Friday, 25 June 2010

Explainer: Raising the pension age

What changes is the Government making?

The coalition plans to raise the pension age in 2016 to 66 for men and from 2020 for women. There is also talk of increasing the pension age to 70 or more over the next few decades, replacing the previous government's plans to increase the state pension age to 68 by 2046. The coalition also intends to abolish the existing default retirement age of 65, which means employers won't be able to dismiss workers just because they reach a certain age. Finally, the Government has confirmed plans to auto-enrol people into workplace pensions from 2012.

What have they not said today?

The subtext of today's announcements – and similar pension announcements from the previous government – is that if you don't start saving for your retirement now, you'll end up practically penniless with few choices when you finish working. The message from Iain Duncan Smith yesterday was: "Everyone needs to take responsibility for achieving the income in retirement they aspire to."

I'm in my twenties. Do I really need to think about this now?

It is a long way off but, presuming we all live that long, the fact that you may have to work longer before you can draw a state pension is not a cheery thought. However, if you are in your twenties you're in the best position to avoid having to work until you're 70. Saving now for your retirement will allow you to build up a decent nest-egg to give yourself the choice of retiring earlier – much earlier – if you wish.

Doesn't it discriminate against manual workers who might be exhausted by 60?

The National Pensioners Convention (NPC) warns that raising the retirement age will see some people being forced to work until they drop. "The wealthier you are, the longer you live, so raising the retirement age therefore is a direct attack on the very poorest in our society," says Dot Gibson, general secretary of the NPC. According to the latest NHS figures, men in Blackpool live to 73.2 years on average, which would give them just over three years to enjoy their retirement. Men in Kensington and Chelsea, by contrast, have a life expectancy of 84.7.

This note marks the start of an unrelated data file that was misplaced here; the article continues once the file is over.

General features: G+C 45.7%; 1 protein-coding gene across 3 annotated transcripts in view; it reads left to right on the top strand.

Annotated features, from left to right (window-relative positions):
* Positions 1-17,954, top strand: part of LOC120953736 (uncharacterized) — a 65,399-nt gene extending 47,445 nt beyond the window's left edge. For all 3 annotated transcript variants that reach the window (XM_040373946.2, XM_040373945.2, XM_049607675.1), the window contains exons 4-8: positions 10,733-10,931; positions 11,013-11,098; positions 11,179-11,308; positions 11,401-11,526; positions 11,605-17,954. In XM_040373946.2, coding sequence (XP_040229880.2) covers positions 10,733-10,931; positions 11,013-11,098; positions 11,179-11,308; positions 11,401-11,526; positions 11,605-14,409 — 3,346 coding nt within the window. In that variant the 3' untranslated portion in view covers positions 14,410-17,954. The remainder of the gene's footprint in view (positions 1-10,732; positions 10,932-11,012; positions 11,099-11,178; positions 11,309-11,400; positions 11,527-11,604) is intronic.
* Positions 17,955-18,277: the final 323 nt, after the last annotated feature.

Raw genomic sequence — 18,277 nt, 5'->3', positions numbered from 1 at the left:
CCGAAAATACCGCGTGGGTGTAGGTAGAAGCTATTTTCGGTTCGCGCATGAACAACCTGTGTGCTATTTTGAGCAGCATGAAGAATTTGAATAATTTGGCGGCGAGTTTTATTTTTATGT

Will it lead to fewer jobs for graduates, as not as many older people will be retiring?

That's the concern of some. Compared to today, the number of people over 65 will be half as many again in 2030, and will have doubled by 2060, according to the Department for Work and Pensions. If more are being forced to work, there could be fewer jobs for graduates. But a more likely scenario is that today's young people will build up decent pension pots through the auto-enrolment scheme, which will force employers to set up retirement schemes. If so, their savings should be decent enough for them to be able to retire earlier, meaning they won't need to rely on the paltry state pension payouts which look likely to be on offer at the time. Then if more people retire early, more jobs will become available for graduates.

I'm 64 and have already made plans for retirement. What happens if it goes up to 70?

It won't happen in your working lifetime. In fact you'll be retired by the time the age climbs to 66. The increase will only hit people who are due to retire at 65 from 2016 onwards.

Do I actually have to do anything or is this all automatic?

With regards to the state pension, which is what this is all about, you need to do nothing. It will all happen automatically and you'll be told if your retirement age is changing. However, the important message for anyone in their twenties, thirties or forties is to start saving now for your retirement, if you haven't already. If you don't, you'll be left with very little choice when you reach your late sixties.

I have a pension but have no idea what I've accumulated so far. How do I find out?

You need to contact your pension providers. That could be your current employer's scheme, or that of previous firms you've worked for. If you have a private pension you'll need to contact the bank, life assurance company or building society that administers it. If you've lost track of your pension, contact the Pension Tracing Service.

Simon Read, Personal Finance Editor

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